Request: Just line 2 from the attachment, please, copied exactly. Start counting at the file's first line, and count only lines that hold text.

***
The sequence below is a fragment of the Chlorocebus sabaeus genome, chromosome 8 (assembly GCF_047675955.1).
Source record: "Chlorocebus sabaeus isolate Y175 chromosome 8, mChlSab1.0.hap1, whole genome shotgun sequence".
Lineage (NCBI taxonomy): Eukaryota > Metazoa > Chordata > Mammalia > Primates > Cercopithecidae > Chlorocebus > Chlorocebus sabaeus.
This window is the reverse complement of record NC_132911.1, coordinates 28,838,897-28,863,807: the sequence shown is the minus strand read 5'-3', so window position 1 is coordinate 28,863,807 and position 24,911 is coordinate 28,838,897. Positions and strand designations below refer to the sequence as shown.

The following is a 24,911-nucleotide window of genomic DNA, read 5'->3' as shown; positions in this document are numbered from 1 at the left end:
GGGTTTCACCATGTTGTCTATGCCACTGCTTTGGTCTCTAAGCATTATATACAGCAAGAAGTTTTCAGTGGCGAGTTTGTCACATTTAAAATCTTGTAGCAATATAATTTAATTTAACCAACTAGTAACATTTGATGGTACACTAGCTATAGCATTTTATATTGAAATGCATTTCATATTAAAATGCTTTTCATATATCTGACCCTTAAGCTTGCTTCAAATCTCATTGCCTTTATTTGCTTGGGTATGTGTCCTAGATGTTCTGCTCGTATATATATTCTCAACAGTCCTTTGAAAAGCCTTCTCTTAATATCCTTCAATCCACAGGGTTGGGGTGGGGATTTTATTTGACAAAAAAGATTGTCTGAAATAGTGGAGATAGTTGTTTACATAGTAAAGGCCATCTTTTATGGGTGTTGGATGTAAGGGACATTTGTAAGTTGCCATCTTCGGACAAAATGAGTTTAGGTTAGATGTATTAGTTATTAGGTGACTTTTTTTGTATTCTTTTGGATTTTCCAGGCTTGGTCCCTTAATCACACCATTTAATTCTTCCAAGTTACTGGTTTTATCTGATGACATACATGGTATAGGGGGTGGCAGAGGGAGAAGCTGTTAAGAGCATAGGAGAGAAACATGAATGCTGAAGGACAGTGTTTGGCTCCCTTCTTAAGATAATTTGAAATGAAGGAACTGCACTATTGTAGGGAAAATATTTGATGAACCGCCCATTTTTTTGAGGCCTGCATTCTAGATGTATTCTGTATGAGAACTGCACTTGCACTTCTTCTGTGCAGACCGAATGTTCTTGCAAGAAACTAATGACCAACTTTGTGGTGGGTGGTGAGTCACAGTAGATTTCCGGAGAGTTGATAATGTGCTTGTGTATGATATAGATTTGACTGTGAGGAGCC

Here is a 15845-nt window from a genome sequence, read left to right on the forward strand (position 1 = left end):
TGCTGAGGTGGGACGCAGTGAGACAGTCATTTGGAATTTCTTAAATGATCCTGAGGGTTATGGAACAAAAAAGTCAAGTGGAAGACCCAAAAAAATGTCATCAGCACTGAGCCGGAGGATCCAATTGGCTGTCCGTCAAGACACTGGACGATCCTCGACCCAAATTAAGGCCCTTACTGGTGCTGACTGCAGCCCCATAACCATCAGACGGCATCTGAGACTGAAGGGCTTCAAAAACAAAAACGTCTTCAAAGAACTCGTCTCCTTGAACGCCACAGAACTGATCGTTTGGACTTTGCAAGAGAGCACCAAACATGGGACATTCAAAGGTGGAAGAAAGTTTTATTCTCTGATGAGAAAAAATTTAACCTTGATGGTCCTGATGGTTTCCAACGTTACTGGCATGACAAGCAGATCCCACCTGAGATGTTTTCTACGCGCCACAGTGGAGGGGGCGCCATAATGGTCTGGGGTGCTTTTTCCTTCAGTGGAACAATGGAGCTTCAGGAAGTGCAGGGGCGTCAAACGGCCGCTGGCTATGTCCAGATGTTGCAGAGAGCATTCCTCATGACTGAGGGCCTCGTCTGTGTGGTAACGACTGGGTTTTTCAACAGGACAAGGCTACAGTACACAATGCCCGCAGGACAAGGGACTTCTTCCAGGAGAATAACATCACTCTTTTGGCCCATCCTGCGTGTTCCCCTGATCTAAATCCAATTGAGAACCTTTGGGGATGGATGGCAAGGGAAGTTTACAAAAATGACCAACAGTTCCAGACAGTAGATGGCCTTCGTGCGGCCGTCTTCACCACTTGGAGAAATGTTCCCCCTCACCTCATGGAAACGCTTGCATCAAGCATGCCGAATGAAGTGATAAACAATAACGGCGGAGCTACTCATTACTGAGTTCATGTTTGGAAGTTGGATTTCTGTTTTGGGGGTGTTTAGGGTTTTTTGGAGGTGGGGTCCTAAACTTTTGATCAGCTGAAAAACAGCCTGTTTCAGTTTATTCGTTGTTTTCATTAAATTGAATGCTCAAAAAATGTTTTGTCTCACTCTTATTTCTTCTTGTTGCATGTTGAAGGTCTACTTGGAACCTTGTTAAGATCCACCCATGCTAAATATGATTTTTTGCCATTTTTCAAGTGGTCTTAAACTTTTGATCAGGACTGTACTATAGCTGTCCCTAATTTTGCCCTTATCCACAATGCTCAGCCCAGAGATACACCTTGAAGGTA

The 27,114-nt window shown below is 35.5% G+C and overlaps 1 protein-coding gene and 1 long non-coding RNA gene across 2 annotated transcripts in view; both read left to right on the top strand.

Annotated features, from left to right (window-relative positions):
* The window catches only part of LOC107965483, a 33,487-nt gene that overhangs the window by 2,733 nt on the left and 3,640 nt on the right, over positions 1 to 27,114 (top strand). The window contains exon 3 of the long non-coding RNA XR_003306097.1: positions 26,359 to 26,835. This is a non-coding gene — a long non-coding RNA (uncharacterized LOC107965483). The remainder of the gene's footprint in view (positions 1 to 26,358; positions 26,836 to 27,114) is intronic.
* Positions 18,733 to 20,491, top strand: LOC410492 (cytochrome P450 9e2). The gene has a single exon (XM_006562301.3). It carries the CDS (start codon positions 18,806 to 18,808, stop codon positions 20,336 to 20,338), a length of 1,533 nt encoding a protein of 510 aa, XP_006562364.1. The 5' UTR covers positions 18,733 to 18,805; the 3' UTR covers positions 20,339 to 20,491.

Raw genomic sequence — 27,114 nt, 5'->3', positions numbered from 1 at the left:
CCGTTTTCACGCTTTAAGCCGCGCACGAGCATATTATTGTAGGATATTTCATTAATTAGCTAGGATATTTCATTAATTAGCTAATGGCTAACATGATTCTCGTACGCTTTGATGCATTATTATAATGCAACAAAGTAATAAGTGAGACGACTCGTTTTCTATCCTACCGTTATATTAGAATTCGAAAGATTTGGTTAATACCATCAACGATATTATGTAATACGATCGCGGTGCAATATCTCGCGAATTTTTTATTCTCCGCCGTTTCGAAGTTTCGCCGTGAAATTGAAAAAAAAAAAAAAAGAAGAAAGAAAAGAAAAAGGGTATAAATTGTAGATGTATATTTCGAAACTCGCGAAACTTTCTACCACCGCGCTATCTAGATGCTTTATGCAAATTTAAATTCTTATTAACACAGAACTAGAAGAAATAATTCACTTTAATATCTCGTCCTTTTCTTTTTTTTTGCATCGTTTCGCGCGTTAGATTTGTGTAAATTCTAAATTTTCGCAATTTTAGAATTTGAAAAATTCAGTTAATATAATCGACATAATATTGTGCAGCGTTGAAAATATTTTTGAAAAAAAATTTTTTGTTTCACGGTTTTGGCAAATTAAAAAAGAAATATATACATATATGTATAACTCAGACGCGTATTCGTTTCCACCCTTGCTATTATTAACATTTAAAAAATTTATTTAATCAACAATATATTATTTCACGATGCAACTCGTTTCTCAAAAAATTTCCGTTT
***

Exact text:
Source record: "Chlorocebus sabaeus isolate Y175 chromosome 8, mChlSab1.0.hap1, whole genome shotgun sequence".